Updating the University shield

Move and replace dialog box

Updating the University shield in my SVN working copy.

Here’s a minor update that I made to the University website this afternoon: I updated the University shield across most of the central website.

As you can see from the screenshot above, the problem with the old one was that, while it looked fine on a blue background, when it was embedded on a white background (for example, if someone linked to a University page from within Facebook, or was printed) then it looked awful!

So I created a new one, at the same dimensions (42 x 52 pixels) and for the first time it now adheres to the new corporate identity guidelines…

Dimensions for University shield on a webpage

Dimensions for University shield on a webpage

It the little things that make me happy!

Update

A couple of people have asked me on Windows Live Messenger and on Twitter why it was like that in the first place.

Well, it was to do with a slight colour mismatch between the graphic files we got from the designers (who were using CMYK values) and the web team (who were using RGB values). So we made the shield’s inner blue colour transparent so that it could pick up the RGB colour in the header behind it.

It seemed like a good idea at the time.

I’ve been meaning to change it for some time, since receiving the new batch of updated University crests months ago (in which those who pay attention will notice that the lion has lost his genitals). And with today being Fix-it Friday… I fixed it.

The next time we do a major refresh of the University website’s design I expect we’ll use a PNG and some tasty alpha transparency for that even smoother finish.

Temporary website for EuCOMC XX – the 20th EuCheMS Conference on Organometallic Chemistry

euchems-conference

A couple of weeks ago we had a visit from someone from our Conference and Group Services (CGS) unit asking for a small website to be created quickly. It was for the intriguingly-entitled EuCOMC XX, or the 20th EuCheMS Conference on Organometallic Chemistry, being held next year in St Andrews.

All they needed was a single page which pulled together the information contained in their PDF brochure. It was to be a temporary website, a stop-gap until CGS take delivery of a Web application that will provide them with a simplified, point-and-click Web-building module on top of a large conference management system.

A simple enough task, except that with two members of the team on sick leave just now we simply didn’t have the capacity to do it within office hours.

“It’s pretty simple, I could code this up in an evening,” I heard myself say to Jason, my contact from CGS.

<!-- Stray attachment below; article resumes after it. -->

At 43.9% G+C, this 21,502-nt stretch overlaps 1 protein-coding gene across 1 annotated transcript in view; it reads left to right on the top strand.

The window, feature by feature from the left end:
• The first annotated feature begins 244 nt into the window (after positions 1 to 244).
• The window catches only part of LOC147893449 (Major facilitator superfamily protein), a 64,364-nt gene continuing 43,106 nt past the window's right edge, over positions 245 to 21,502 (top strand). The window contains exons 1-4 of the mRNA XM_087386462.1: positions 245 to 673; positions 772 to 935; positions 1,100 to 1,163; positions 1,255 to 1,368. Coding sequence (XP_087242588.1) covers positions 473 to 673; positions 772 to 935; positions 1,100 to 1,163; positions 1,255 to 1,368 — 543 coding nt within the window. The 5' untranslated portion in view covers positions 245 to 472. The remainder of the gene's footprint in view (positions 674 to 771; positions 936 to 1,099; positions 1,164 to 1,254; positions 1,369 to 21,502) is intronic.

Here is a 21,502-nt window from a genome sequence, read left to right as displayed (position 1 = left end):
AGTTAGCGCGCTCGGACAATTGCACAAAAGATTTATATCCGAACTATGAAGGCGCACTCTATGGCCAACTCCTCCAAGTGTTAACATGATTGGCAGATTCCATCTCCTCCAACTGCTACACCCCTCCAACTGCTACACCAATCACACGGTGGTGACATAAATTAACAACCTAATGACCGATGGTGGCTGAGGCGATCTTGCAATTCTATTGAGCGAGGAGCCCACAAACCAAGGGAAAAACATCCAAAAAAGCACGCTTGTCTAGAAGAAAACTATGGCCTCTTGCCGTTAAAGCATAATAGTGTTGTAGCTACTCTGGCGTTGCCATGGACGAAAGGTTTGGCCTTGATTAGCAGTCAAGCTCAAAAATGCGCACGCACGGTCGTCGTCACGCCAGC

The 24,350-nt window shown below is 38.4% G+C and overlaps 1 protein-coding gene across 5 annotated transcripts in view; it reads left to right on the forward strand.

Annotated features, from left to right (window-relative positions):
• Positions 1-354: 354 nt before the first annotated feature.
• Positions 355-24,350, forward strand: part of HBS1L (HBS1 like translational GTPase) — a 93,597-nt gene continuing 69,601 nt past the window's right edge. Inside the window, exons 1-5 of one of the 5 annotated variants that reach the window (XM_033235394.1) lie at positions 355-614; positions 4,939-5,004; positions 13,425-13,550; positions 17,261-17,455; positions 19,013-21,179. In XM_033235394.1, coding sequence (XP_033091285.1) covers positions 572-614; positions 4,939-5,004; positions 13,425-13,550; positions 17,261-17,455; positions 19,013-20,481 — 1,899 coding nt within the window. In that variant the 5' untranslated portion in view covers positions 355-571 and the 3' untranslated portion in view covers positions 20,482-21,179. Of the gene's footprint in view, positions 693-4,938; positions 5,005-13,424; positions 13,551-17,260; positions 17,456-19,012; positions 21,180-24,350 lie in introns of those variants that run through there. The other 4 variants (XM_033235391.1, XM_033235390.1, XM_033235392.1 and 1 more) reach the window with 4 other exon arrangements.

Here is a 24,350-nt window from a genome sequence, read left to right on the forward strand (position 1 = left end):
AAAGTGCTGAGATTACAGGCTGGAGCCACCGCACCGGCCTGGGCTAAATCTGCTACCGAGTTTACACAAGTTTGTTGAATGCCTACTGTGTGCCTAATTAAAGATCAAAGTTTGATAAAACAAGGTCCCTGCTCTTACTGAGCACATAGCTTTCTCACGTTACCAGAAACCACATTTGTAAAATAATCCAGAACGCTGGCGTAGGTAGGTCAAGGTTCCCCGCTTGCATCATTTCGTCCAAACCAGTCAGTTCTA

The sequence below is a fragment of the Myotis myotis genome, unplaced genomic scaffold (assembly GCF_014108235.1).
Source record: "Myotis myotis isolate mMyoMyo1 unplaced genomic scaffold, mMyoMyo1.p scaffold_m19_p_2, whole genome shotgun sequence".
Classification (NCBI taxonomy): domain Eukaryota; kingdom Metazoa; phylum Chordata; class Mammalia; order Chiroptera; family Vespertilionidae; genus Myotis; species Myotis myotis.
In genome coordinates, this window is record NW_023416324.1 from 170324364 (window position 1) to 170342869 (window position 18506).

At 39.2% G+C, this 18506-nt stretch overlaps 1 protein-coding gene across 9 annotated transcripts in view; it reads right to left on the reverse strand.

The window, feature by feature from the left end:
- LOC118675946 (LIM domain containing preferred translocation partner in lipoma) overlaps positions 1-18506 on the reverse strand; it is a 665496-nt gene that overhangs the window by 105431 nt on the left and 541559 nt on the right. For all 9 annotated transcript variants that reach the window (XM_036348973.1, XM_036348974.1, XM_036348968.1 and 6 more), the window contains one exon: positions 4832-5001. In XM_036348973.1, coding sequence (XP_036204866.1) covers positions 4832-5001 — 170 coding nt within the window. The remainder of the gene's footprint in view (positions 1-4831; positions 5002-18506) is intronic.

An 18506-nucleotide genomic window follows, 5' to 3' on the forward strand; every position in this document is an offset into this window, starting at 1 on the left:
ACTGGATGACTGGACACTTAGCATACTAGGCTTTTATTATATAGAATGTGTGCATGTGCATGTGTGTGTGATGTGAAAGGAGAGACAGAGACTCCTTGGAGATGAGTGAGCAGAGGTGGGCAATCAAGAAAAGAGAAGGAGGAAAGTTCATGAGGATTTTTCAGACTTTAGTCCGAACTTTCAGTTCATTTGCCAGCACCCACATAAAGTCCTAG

And then I heard another voice, this one inside my head, saying, “Did I just volunteer to code this up in my spare time?”

Jason was a star. He provided me with the component parts and a mocked-up sketch of how the site might look. He did all the hard work. I just needed to translate it into HTML and CSS.

My wife was out on Friday evening.; my three children were remarkably quiet and slept for the whole night, and so I proved myself right. It could be coded up in an evening.

All in all it took me about five hours from start to finish, including moving the style and content into TerminalFour Site Manager. A satisfying little project.

Visit the EuCOMC XX website.

Developing a new theme for Moodle 2.0

At the start of the current academic session (2010-2011) the University introduced Moodle as its preferred learning management system (LMS), also called a ‘virtual learning environment’ (VLE) and began the move away from WebCT (which is now owned by former rival Blackboard).

Moodle (which I discovered is an acronym for Modular Object-Oriented Dynamic Learning Environment) is an open-source application which of course means that it’s free… up to a point: you still need to install it, configure it and create a new visual theme for it should you require. And that’s exactly what I’ve been doing this week.

screenshot

A dream to work with

Over the last few years I’ve worked on the redesign of quite a few third-party Web applications. Some have been easier than others. One quite literally drove me to tears with frustration. Moodle 2.0, though, has been an absolute dream to work with.

Moodle 2.0 is written in PHP which I have quite a bit of experience with, so that greatly helped. Having the right mental model of how something works really helps when you’re only working with one aspect of an application.

It also helped that we have a very helpful and responsive Moodle development team located within the School of Computer Science who have been great to work alongside.

Great documentation

The way that Moodle have organised how their themes work is logical and pretty clean, and the documentation on developing Moodle 2.0 themes is really good.